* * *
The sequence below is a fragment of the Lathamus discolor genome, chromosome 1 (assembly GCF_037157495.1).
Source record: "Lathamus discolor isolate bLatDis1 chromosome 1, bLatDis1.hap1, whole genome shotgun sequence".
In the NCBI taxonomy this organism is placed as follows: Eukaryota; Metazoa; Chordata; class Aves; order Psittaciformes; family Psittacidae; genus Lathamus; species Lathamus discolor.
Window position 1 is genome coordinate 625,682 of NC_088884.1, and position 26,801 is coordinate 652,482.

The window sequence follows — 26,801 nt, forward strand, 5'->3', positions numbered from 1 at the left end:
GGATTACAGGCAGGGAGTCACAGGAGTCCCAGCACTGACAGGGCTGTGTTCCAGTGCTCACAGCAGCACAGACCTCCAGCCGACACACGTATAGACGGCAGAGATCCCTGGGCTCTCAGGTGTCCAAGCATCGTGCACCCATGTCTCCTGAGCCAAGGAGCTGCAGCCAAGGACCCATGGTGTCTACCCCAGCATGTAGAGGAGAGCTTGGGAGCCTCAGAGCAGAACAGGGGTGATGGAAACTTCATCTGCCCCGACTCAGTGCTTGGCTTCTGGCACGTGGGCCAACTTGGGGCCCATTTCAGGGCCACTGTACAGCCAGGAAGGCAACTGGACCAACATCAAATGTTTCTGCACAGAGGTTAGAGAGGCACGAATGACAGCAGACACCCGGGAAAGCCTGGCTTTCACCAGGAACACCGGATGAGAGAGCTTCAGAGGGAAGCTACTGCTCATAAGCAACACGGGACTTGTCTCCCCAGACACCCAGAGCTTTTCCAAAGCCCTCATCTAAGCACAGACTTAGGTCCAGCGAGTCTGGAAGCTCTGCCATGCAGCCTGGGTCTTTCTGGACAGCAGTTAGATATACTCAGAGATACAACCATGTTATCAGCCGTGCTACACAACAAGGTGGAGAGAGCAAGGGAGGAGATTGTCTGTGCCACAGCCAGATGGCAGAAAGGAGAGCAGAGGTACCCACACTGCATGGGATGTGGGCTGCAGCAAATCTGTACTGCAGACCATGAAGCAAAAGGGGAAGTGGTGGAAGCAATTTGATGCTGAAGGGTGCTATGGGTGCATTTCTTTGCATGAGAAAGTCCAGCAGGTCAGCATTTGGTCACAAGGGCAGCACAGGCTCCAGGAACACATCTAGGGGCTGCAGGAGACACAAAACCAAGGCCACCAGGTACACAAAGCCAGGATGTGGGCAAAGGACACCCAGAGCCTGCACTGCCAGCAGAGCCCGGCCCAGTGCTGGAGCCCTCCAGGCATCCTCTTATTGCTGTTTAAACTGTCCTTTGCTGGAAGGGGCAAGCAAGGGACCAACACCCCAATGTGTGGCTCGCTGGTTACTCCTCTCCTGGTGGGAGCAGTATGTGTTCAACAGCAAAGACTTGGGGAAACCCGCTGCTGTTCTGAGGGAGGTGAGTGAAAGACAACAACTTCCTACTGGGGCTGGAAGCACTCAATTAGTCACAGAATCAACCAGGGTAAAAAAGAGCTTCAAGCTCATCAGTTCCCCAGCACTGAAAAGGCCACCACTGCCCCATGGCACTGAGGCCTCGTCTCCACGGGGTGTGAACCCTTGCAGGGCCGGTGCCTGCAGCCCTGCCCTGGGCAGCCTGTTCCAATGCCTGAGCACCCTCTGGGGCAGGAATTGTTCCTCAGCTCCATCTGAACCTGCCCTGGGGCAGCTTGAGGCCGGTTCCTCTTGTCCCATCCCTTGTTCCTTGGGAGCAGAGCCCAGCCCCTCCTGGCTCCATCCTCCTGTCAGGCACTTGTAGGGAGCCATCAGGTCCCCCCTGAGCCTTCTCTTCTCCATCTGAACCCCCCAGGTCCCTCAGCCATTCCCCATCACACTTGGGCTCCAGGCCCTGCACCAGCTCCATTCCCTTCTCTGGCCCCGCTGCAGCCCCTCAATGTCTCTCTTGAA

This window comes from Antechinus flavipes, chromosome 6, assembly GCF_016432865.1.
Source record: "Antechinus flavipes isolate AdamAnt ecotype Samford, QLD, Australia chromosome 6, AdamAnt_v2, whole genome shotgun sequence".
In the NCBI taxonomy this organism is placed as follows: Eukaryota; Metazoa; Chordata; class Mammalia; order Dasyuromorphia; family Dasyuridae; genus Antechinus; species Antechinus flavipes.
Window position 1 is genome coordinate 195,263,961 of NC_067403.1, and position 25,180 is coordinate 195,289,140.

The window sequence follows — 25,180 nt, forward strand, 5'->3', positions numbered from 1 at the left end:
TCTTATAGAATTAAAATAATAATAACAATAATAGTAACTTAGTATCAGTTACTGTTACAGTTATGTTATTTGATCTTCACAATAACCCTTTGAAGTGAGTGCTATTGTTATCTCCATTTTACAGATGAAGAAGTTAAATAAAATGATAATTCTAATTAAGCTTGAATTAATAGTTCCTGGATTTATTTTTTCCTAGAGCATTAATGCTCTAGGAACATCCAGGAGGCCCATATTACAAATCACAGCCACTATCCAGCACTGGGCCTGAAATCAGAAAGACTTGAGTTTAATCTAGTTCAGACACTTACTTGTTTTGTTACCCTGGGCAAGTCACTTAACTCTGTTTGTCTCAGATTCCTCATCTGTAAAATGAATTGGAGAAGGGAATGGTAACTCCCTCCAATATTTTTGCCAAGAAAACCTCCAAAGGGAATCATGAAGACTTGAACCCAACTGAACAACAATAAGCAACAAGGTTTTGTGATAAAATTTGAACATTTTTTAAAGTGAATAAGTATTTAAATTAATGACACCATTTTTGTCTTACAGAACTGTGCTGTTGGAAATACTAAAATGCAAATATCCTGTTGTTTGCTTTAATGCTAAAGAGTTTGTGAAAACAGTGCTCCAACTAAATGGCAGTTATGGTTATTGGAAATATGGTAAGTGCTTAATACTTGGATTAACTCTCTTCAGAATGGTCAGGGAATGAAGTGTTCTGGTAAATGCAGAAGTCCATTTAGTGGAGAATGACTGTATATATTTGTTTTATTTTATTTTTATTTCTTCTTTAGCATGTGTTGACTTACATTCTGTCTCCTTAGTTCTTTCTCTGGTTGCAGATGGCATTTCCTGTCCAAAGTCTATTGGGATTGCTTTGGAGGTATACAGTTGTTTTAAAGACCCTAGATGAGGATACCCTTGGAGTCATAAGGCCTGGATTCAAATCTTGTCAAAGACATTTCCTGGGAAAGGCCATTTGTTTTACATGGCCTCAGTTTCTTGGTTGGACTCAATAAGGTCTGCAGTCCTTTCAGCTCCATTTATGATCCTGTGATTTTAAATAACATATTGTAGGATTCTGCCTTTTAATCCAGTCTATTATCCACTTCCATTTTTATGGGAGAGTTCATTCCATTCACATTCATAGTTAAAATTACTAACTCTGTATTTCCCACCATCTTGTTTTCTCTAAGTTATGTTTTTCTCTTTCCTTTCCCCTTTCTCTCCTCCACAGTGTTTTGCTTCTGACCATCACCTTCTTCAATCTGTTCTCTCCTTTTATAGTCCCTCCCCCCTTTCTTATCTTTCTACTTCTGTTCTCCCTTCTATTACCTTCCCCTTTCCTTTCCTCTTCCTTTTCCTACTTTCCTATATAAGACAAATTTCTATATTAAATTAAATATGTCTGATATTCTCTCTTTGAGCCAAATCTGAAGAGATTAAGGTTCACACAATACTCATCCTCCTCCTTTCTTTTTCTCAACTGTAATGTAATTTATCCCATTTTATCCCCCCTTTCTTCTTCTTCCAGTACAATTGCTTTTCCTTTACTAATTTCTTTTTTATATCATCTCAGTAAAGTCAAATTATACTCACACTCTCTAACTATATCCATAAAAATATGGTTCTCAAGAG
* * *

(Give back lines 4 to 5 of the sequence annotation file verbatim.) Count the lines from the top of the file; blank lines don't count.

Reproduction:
Window position 1 is genome coordinate 625,682 of NC_088884.1, and position 26,801 is coordinate 652,482.

The window sequence follows — 26,801 nt, forward strand, 5'->3', positions numbered from 1 at the left end: